Electrical malfunction caused ARC fire
The fire that destroyed much of the attic and roof at an Addictions Recovery Center building in east Medford likely was started because of an electrical malfunction in the attic, Medford Fire-Rescue officials said Monday.
But while fire investigators are confident in their findings, they still hope to dig deeper and pinpoint a specific culprit.
“We can’t say exactly what it was,” said Medford Fire-Rescue Deputy Chief Greg Kleinberg. “We know it started in that area based on the fire patterns and the video surveillance that we had and the fire behavior in that area.
“We just don’t want to point to a certain device or something at this time until they analyze it further,” he added.
The attic where the fire began is directly over an office and a bathroom in Building C at the campus, 1003 E. Main St. The building hosts mostly specialty programs, including community-family court, gambling addiction services and DUII classes.
The fire was reported to 911 at 1:45 p.m. Sunday, Nov. 10, drawing a seven-engine response from both Medford Fire-Rescue and Jackson County Fire District No. 3. Firefighters spent close to 50 minutes battling the flames. No one was injured, but the flames caused heavy damage to the building’s roof and attic, with smoke damage throughout much of the building.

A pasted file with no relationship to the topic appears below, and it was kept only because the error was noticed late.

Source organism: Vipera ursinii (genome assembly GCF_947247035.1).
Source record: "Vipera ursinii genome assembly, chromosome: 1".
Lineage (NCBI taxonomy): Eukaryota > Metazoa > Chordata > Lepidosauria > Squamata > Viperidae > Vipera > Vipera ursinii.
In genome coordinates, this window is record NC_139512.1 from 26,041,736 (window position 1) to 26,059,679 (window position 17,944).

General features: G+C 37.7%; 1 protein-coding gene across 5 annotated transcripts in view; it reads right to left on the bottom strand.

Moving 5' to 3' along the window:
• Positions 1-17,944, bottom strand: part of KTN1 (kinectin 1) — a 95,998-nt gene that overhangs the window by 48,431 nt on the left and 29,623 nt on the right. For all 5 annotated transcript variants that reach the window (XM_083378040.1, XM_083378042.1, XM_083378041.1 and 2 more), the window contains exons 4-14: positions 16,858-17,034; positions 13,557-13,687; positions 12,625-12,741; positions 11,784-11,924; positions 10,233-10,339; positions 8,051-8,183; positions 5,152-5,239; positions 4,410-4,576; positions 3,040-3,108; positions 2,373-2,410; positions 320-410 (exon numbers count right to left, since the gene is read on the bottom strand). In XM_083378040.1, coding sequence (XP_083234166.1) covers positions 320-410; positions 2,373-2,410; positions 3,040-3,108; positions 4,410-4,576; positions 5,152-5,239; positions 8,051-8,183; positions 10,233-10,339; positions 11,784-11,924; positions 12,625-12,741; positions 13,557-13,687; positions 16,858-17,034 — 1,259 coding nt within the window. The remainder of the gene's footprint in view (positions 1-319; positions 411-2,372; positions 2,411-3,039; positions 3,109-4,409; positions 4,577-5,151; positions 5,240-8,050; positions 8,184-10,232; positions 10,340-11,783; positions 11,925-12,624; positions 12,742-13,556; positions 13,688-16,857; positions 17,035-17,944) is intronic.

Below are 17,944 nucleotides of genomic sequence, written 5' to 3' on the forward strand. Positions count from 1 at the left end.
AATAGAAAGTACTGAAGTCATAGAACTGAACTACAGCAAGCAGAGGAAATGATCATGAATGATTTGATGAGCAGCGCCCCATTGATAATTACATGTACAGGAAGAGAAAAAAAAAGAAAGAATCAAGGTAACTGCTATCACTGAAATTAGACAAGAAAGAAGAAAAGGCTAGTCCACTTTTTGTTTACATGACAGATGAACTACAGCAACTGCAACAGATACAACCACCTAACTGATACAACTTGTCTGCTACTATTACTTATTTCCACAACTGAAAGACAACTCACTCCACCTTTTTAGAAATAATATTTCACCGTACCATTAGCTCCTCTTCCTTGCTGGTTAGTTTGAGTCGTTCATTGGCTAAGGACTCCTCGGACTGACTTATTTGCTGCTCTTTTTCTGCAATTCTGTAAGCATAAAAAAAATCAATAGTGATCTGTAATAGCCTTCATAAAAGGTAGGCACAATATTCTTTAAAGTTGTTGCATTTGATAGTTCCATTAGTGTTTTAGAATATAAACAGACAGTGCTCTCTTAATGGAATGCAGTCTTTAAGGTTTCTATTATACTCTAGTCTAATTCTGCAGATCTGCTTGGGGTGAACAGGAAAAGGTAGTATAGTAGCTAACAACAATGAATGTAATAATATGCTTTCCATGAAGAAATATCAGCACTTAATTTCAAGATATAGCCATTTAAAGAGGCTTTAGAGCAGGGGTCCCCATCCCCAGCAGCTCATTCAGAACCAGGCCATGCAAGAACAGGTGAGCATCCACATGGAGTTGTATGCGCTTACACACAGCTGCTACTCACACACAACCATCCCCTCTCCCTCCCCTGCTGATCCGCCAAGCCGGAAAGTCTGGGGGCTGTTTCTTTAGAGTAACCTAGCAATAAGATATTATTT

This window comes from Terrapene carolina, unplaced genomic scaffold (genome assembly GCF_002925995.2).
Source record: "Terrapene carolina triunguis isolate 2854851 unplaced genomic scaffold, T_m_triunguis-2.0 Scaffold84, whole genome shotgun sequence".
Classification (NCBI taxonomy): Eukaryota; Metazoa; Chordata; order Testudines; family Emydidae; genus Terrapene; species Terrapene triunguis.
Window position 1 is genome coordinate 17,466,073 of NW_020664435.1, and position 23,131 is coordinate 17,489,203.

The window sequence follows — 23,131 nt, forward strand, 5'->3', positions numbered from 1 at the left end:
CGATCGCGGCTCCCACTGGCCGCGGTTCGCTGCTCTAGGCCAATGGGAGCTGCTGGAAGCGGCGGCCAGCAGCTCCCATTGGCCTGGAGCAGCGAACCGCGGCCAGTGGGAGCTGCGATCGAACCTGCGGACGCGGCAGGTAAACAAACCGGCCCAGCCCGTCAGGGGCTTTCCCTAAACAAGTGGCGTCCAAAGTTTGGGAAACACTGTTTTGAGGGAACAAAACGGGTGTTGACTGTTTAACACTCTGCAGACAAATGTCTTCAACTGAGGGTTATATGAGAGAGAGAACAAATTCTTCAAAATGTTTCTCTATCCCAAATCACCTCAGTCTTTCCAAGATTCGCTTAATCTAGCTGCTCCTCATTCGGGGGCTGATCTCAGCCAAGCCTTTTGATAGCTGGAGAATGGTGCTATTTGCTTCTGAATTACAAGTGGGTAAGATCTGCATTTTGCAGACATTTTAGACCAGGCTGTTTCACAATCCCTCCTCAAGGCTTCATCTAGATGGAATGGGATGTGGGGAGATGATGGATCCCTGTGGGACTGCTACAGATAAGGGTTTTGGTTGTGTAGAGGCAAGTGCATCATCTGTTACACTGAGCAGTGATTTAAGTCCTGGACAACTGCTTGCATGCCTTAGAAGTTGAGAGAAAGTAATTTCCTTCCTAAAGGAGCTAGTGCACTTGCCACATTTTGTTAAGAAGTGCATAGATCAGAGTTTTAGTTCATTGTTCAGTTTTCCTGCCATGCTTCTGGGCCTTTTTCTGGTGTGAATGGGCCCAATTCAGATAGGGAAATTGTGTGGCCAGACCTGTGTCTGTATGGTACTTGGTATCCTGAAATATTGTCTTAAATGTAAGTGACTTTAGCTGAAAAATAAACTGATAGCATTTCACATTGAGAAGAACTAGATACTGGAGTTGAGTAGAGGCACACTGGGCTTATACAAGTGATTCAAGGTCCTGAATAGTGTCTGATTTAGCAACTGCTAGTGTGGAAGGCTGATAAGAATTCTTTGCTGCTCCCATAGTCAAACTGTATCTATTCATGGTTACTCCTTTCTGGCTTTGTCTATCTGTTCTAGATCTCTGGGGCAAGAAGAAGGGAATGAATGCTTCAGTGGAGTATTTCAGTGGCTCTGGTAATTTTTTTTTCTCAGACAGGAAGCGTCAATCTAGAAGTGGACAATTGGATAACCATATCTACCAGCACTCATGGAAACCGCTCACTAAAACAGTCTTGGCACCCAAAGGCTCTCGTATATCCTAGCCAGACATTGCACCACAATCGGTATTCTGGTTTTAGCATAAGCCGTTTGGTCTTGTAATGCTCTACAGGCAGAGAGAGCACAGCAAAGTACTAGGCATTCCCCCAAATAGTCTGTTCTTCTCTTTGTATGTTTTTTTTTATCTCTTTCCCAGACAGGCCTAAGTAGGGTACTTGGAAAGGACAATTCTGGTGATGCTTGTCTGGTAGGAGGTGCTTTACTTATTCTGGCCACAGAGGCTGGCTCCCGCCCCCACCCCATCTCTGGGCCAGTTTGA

“It really did a lot of damage,” Kleinberg said.
No ARC programs were affected, but some had to be moved to other campus buildings. Ten ARC personnel, including clinicians and interns, had to be relocated to 1025 E. Main St., which houses most of ARC’s outpatient services and a walk-in clinic and serves as the nonprofit’s administrative building.
The investigation into the cause of the fire was initially delayed due to unsafe conditions. Investigators had to wait about a week until cranes could be used to remove HVAC units.
“All the weight was on the ceiling,” Kleinberg said. “The ceiling inside did not collapse, and it didn’t really burn through the ceiling on the inside, but there was a lot of weight on it from everything that fell down. Those HVAC units were teetering up there.”
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